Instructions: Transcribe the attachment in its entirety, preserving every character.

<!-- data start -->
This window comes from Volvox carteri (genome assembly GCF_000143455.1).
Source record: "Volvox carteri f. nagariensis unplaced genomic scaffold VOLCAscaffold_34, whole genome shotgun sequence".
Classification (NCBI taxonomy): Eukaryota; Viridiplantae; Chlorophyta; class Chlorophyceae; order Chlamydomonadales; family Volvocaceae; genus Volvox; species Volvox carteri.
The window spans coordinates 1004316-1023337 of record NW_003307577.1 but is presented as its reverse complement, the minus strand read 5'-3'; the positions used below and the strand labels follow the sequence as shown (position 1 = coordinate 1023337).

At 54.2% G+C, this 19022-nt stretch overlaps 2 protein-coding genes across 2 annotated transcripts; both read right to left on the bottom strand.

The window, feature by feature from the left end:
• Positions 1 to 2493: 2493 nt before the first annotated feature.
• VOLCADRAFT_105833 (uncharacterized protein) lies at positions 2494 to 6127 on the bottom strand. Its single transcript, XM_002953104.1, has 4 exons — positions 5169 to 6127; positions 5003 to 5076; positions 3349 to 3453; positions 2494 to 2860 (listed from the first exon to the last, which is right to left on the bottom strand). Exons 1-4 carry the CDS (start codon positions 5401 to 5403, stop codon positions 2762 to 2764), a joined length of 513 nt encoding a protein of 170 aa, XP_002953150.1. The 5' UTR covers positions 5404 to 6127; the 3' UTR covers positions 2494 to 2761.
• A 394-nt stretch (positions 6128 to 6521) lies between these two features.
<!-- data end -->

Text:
This window comes from Volvox carteri (genome assembly GCF_000143455.1).
Source record: "Volvox carteri f. nagariensis unplaced genomic scaffold VOLCAscaffold_34, whole genome shotgun sequence".
Classification (NCBI taxonomy): Eukaryota; Viridiplantae; Chlorophyta; class Chlorophyceae; order Chlamydomonadales; family Volvocaceae; genus Volvox; species Volvox carteri.
The window spans coordinates 1004316-1023337 of record NW_003307577.1 but is presented as its reverse complement, the minus strand read 5'-3'; the positions used below and the strand labels follow the sequence as shown (position 1 = coordinate 1023337).

At 54.2% G+C, this 19022-nt stretch overlaps 2 protein-coding genes across 2 annotated transcripts; both read right to left on the bottom strand.

The window, feature by feature from the left end:
• Positions 1 to 2493: 2493 nt before the first annotated feature.
• VOLCADRAFT_105833 (uncharacterized protein) lies at positions 2494 to 6127 on the bottom strand. Its single transcript, XM_002953104.1, has 4 exons — positions 5169 to 6127; positions 5003 to 5076; positions 3349 to 3453; positions 2494 to 2860 (listed from the first exon to the last, which is right to left on the bottom strand). Exons 1-4 carry the CDS (start codon positions 5401 to 5403, stop codon positions 2762 to 2764), a joined length of 513 nt encoding a protein of 170 aa, XP_002953150.1. The 5' UTR covers positions 5404 to 6127; the 3' UTR covers positions 2494 to 2761.
• A 394-nt stretch (positions 6128 to 6521) lies between these two features.